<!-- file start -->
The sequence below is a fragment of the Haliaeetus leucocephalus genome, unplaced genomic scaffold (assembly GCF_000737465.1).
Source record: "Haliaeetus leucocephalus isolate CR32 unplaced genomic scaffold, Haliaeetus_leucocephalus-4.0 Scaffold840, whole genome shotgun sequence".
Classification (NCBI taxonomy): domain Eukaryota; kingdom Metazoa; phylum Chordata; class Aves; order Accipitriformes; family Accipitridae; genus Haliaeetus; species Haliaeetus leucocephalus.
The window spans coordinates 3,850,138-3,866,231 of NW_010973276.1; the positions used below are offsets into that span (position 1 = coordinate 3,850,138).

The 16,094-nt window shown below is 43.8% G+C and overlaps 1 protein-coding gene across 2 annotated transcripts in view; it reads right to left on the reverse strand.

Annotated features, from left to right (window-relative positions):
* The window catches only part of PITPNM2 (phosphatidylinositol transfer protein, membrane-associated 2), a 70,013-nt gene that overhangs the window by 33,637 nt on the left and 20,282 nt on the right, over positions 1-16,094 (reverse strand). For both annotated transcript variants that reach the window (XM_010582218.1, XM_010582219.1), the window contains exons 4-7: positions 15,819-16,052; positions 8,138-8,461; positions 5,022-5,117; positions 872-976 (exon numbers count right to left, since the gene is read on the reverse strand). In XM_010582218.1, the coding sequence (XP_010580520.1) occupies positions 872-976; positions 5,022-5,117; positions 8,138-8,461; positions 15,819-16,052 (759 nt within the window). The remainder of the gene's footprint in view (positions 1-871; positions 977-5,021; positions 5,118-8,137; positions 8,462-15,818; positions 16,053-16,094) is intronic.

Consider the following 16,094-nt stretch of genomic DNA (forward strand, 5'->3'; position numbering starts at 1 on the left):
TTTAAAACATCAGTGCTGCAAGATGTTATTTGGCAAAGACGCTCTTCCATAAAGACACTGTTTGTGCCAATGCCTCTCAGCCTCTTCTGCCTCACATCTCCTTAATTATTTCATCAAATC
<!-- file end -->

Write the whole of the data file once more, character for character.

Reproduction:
The sequence below is a fragment of the Haliaeetus leucocephalus genome, unplaced genomic scaffold (assembly GCF_000737465.1).
Source record: "Haliaeetus leucocephalus isolate CR32 unplaced genomic scaffold, Haliaeetus_leucocephalus-4.0 Scaffold840, whole genome shotgun sequence".
Classification (NCBI taxonomy): domain Eukaryota; kingdom Metazoa; phylum Chordata; class Aves; order Accipitriformes; family Accipitridae; genus Haliaeetus; species Haliaeetus leucocephalus.
The window spans coordinates 3,850,138-3,866,231 of NW_010973276.1; the positions used below are offsets into that span (position 1 = coordinate 3,850,138).

The 16,094-nt window shown below is 43.8% G+C and overlaps 1 protein-coding gene across 2 annotated transcripts in view; it reads right to left on the reverse strand.

Annotated features, from left to right (window-relative positions):
* The window catches only part of PITPNM2 (phosphatidylinositol transfer protein, membrane-associated 2), a 70,013-nt gene that overhangs the window by 33,637 nt on the left and 20,282 nt on the right, over positions 1-16,094 (reverse strand). For both annotated transcript variants that reach the window (XM_010582218.1, XM_010582219.1), the window contains exons 4-7: positions 15,819-16,052; positions 8,138-8,461; positions 5,022-5,117; positions 872-976 (exon numbers count right to left, since the gene is read on the reverse strand). In XM_010582218.1, the coding sequence (XP_010580520.1) occupies positions 872-976; positions 5,022-5,117; positions 8,138-8,461; positions 15,819-16,052 (759 nt within the window). The remainder of the gene's footprint in view (positions 1-871; positions 977-5,021; positions 5,118-8,137; positions 8,462-15,818; positions 16,053-16,094) is intronic.

Consider the following 16,094-nt stretch of genomic DNA (forward strand, 5'->3'; position numbering starts at 1 on the left):
TTTAAAACATCAGTGCTGCAAGATGTTATTTGGCAAAGACGCTCTTCCATAAAGACACTGTTTGTGCCAATGCCTCTCAGCCTCTTCTGCCTCACATCTCCTTAATTATTTCATCAAATC